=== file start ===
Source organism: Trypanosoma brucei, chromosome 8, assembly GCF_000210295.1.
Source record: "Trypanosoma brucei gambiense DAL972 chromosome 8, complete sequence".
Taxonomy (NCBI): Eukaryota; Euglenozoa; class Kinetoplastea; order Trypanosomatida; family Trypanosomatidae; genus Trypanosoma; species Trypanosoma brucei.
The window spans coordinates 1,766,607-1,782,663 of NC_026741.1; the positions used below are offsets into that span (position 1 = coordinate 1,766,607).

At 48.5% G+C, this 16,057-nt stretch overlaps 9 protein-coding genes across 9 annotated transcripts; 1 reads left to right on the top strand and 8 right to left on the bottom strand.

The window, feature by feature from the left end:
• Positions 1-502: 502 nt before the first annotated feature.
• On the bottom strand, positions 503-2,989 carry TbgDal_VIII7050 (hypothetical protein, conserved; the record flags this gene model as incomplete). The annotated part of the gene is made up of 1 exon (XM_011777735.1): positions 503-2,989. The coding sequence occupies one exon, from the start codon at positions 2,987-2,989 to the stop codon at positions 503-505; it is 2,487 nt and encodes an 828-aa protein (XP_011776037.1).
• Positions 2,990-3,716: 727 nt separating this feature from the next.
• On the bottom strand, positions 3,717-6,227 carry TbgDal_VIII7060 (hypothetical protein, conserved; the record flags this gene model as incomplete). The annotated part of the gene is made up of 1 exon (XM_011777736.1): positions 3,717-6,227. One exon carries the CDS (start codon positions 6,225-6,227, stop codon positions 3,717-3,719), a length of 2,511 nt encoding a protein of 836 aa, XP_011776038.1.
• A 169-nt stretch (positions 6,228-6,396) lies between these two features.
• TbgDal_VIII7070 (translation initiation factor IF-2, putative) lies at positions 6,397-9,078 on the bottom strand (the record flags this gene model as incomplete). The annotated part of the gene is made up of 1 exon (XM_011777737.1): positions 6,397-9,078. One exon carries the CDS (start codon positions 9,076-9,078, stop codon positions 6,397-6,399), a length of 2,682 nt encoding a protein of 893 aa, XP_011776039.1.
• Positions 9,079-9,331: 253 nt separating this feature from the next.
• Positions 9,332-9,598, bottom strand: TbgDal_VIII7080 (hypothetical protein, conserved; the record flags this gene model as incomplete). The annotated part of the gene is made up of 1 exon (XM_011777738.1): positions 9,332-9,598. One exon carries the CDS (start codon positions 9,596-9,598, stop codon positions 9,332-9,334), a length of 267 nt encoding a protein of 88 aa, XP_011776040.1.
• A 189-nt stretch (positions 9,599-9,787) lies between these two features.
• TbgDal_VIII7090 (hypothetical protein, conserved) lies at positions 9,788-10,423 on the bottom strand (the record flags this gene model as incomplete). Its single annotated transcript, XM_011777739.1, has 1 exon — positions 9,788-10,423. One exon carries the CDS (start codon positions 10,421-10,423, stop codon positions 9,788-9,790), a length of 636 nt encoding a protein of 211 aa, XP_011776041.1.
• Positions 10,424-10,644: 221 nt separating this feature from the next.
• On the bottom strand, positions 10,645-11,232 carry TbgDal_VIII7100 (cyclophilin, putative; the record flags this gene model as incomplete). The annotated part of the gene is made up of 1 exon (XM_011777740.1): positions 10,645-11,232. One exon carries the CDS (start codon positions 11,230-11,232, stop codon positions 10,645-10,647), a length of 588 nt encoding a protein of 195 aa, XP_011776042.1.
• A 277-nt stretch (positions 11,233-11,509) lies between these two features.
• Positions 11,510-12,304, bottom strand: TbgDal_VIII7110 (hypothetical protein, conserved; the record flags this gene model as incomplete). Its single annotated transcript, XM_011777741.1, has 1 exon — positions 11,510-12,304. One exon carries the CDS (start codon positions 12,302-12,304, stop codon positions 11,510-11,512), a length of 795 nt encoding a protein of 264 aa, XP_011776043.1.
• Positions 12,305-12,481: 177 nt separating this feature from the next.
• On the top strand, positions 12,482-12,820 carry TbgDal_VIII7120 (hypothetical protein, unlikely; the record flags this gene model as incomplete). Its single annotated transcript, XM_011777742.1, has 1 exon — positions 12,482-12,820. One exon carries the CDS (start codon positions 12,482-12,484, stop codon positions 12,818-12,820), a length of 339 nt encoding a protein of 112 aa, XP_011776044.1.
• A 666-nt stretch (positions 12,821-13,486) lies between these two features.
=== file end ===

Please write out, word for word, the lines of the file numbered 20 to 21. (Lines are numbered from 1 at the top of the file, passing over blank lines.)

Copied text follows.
• Positions 11,510-12,304, bottom strand: TbgDal_VIII7110 (hypothetical protein, conserved; the record flags this gene model as incomplete). Its single annotated transcript, XM_011777741.1, has 1 exon — positions 11,510-12,304. One exon carries the CDS (start codon positions 12,302-12,304, stop codon positions 11,510-11,512), a length of 795 nt encoding a protein of 264 aa, XP_011776043.1.
• Positions 12,305-12,481: 177 nt separating this feature from the next.